The Clay County Humane Society recently received a distribution of $33,697 from the Dierdorf Fund through the Clay County branch of the Wabash Valley Community Foundation.
Patsy Dierdorf, a longtime resident of Clay County, died March 29, 2019. In 2013, she had contacted the foundation, wanting to create a permanent endowment to benefit the Humane Society in her estate plans.
Through this endowed fund, the Clay County Humane Society will receive a designated amount each year, forever. The recent award marked the first annual distribution.
One of the fund’s dream uses is to help the community with low-cost spaying and sterilization, Toni Carter, chair of the company’s board of directors, said in a press release.
The Humane Society is looking at ways to support the construction of a new building on its land that will create more kennel and crate space while freeing up current space for an operating room, Carter said.
Dierdorf’s last wishes included the stipulation that the funds were not to be used to pay staff salaries and that the shelter was to remain a no-kill shelter, meaning it would only euthanize sick or dangerous animals. .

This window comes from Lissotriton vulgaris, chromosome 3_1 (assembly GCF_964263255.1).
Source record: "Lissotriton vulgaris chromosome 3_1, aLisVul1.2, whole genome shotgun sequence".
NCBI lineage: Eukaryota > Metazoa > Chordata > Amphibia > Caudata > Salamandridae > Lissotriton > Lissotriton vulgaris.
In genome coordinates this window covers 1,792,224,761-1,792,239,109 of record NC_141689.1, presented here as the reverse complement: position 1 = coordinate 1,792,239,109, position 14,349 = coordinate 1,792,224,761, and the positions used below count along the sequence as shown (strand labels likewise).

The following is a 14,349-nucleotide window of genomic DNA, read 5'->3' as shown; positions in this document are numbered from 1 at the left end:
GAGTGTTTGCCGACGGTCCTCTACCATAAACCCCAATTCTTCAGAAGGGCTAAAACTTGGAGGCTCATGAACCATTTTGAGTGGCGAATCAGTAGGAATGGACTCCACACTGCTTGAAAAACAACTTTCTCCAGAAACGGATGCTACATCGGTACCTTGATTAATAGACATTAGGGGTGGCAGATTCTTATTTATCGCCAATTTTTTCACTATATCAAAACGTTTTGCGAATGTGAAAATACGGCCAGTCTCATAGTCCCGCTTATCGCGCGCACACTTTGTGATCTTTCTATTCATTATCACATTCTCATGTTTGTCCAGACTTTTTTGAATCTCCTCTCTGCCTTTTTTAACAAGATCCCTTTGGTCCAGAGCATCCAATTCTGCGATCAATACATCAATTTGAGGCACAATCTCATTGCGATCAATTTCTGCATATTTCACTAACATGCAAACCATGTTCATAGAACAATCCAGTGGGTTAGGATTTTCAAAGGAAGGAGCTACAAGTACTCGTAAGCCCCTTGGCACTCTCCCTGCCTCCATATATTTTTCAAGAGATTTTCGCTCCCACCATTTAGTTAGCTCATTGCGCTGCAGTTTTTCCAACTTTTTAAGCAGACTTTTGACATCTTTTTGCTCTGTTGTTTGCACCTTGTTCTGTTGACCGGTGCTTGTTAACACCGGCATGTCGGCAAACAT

“We are a no-kill refuge,” Carter said. The policy is the right thing to do, but it has the potential to create pressure on their establishment when adoptions are slow or in peak breeding season, but that has been and will continue to be their policy.”
Patty Dulin, a longtime volunteer at the shelter, only knew Dierdorf as an acquaintance, occasionally meeting her with a group of her mother’s friends at a local restaurant. Animal care was his passion, Dulin said of Dierdorf
“’What do you need at the shelter?’ she was always asking,” said Dulin, who described Dierdorf as quiet, private, unassuming, unassuming support, but always there when needed.
— Information for this article was provided to the Tribune-Star by the Wabash Valley Community Foundation.